Consider the following hypothetical data for two hypothetical countries, Tyrol and Trentino. Figures are in tons of output per unit of input. Assume constant opportunity costs. Apples Potatoes Tyrol 1 10 Trentino 5 20 A. Can you determine precisely the equilibrium international price ratio after trade is opened up? B. Will each country specialize completely or partially in the production of its export good? C. Pick a feasible international price ratio and quantify the gains from trade for each country.

Consider the following hypothetical data for two hypothetical countries, Tyrol and Trentino. Figures are in tons of output per unit of input. Assume constant opportunity costs.

Apples Potatoes
Tyrol 1 10
Trentino 5 20

A. Can you determine precisely the equilibrium international price ratio after trade is opened up?

B. Will each country specialize completely or partially in the production of its export good?

C. Pick a feasible international price ratio and quantify the gains from trade for each country.

 

 

 

Answer:

Answer A.

Let’s assume that apples equilibrium price is x and potatoes is y.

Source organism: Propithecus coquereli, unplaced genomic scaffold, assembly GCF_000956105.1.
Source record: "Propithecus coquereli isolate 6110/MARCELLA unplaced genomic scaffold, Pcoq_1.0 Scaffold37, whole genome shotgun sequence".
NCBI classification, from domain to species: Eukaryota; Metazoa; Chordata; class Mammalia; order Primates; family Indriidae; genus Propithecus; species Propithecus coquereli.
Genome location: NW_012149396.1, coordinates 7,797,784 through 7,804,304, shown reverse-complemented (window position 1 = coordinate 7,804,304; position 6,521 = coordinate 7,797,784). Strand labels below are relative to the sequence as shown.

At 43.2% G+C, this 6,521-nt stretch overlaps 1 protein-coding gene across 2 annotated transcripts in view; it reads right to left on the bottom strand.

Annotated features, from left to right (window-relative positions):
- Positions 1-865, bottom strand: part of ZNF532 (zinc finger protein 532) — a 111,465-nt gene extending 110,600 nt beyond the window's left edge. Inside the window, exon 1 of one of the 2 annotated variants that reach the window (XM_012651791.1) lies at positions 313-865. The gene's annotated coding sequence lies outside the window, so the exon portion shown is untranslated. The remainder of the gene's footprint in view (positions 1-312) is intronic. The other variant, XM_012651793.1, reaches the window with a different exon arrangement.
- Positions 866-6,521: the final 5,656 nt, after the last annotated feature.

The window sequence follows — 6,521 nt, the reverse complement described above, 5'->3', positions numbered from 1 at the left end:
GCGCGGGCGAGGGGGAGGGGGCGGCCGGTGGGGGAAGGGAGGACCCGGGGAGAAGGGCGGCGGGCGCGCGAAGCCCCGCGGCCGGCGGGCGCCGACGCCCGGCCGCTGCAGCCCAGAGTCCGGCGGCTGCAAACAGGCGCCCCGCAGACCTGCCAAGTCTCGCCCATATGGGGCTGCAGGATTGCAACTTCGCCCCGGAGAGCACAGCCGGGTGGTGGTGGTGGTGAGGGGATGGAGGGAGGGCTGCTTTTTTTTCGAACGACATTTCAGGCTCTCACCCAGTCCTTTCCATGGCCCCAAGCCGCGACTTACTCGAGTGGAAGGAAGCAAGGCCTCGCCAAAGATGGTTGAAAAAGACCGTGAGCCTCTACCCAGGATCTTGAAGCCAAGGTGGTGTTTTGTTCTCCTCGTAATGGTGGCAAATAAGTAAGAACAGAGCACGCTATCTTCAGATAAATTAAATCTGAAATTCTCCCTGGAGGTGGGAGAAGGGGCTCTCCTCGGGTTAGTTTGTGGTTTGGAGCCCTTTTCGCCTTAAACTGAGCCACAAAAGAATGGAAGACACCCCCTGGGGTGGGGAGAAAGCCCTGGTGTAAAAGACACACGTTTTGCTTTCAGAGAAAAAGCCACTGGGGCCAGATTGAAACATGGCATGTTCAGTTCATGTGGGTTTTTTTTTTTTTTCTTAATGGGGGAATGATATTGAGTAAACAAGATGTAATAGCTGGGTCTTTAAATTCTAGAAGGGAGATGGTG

when economy is opened up then trentino will send some of it’s product to tyrol because due to less quantity produced in tyrol prices will be higher there.

so at eqiulibrium level qauntity in both countries will be same because economy is opened- 3 apples and 15 potatoes in both country.

So ratio will be 3/15=1/5.

Answer B.

Only one country specialises in the production of goods because per unit cost for that country is quite less than other one.Country tyrol must have to specialize partly to remain in the competition.

Answer C.

Gains here will be 5 times for trentino on the unit cost of production than tyrol for apple and 2 times that for the potaoes and for other country there is benefit as well because as the quantity will be increased the prices will fall and more consumers can buy the items.

suppose ratio is 1/5.

then gains for the tyrol is 2 more apples+5 more potaoes

gain for trentino is more price on apples and potaoes than it used to be.

Asked on February 14, 2018 in economics.
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